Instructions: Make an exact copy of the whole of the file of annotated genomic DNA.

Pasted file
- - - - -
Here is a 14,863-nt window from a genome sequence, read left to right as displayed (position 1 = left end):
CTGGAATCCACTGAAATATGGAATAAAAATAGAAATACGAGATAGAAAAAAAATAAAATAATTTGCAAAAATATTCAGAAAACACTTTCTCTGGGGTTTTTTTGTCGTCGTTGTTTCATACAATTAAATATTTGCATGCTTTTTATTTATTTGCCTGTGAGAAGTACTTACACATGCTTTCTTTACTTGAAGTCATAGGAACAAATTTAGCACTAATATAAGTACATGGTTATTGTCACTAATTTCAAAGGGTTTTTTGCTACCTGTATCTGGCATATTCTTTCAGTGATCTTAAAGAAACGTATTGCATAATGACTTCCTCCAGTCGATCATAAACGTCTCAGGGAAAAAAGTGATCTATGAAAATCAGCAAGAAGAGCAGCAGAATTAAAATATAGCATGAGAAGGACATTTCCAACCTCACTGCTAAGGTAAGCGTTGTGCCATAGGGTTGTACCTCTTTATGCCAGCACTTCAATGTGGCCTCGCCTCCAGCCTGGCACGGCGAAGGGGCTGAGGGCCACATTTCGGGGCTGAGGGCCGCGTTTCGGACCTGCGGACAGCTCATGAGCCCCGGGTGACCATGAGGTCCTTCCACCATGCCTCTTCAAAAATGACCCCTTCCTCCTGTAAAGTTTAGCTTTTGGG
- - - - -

Here is a 14,863-nt window from a genome sequence, read left to right as displayed (position 1 = left end):
CTGGAATCCACTGAAATATGGAATAAAAATAGAAATACGAGATAGAAAAAAAATAAAATAATTTGCAAAAATATTCAGAAAACACTTTCTCTGGGGTTTTTTTGTCGTCGTTGTTTCATACAATTAAATATTTGCATGCTTTTTATTTATTTGCCTGTGAGAAGTACTTACACATGCTTTCTTTACTTGAAGTCATAGGAACAAATTTAGCACTAATATAAGTACATGGTTATTGTCACTAATTTCAAAGGGTTTTTTGCTACCTGTATCTGGCATATTCTTTCAGTGATCTTAAAGAAACGTATTGCATAATGACTTCCTCCAGTCGATCATAAACGTCTCAGGGAAAAAAGTGATCTATGAAAATCAGCAAGAAGAGCAGCAGAATTAAAATATAGCATGAGAAGGACATTTCCAACCTCACTGCTAAGGTAAGCGTTGTGCCATAGGGTTGTACCTCTTTATGCCAGCACTTCAATGTGGCCTCGCCTCCAGCCTGGCACGGCGAAGGGGCTGAGGGCCACATTTCGGGGCTGAGGGCCGCGTTTCGGACCTGCGGACAGCTCATGAGCCCCGGGTGACCATGAGGTCCTTCCACCATGCCTCTTCAAAAATGACCCCTTCCTCCTGTAAAGTTTAGCTTTTGGG